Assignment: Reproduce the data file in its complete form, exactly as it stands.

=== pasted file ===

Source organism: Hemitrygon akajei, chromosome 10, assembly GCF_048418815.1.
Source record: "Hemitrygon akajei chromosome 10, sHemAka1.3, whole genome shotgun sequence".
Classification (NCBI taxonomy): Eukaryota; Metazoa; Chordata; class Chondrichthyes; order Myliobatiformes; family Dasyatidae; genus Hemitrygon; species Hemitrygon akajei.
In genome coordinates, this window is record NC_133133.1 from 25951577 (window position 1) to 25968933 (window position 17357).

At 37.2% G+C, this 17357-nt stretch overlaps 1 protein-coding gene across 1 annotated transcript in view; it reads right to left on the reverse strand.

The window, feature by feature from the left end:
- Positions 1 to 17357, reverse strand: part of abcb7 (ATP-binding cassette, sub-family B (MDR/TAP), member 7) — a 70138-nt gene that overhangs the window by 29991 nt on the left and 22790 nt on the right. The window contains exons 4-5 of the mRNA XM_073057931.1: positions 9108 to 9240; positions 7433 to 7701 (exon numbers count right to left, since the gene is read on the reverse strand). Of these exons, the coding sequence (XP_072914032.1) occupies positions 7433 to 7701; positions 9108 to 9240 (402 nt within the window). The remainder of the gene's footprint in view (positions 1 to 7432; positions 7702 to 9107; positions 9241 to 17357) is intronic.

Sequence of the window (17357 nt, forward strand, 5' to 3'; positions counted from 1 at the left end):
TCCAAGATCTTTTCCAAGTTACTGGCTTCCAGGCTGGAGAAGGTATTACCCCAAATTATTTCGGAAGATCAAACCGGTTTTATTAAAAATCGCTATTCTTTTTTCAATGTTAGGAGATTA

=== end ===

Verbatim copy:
Source organism: Hemitrygon akajei, chromosome 10, assembly GCF_048418815.1.
Source record: "Hemitrygon akajei chromosome 10, sHemAka1.3, whole genome shotgun sequence".
Classification (NCBI taxonomy): Eukaryota; Metazoa; Chordata; class Chondrichthyes; order Myliobatiformes; family Dasyatidae; genus Hemitrygon; species Hemitrygon akajei.
In genome coordinates, this window is record NC_133133.1 from 25951577 (window position 1) to 25968933 (window position 17357).

At 37.2% G+C, this 17357-nt stretch overlaps 1 protein-coding gene across 1 annotated transcript in view; it reads right to left on the reverse strand.

The window, feature by feature from the left end:
- Positions 1 to 17357, reverse strand: part of abcb7 (ATP-binding cassette, sub-family B (MDR/TAP), member 7) — a 70138-nt gene that overhangs the window by 29991 nt on the left and 22790 nt on the right. The window contains exons 4-5 of the mRNA XM_073057931.1: positions 9108 to 9240; positions 7433 to 7701 (exon numbers count right to left, since the gene is read on the reverse strand). Of these exons, the coding sequence (XP_072914032.1) occupies positions 7433 to 7701; positions 9108 to 9240 (402 nt within the window). The remainder of the gene's footprint in view (positions 1 to 7432; positions 7702 to 9107; positions 9241 to 17357) is intronic.

Sequence of the window (17357 nt, forward strand, 5' to 3'; positions counted from 1 at the left end):
TCCAAGATCTTTTCCAAGTTACTGGCTTCCAGGCTGGAGAAGGTATTACCCCAAATTATTTCGGAAGATCAAACCGGTTTTATTAAAAATCGCTATTCTTTTTTCAATGTTAGGAGATTA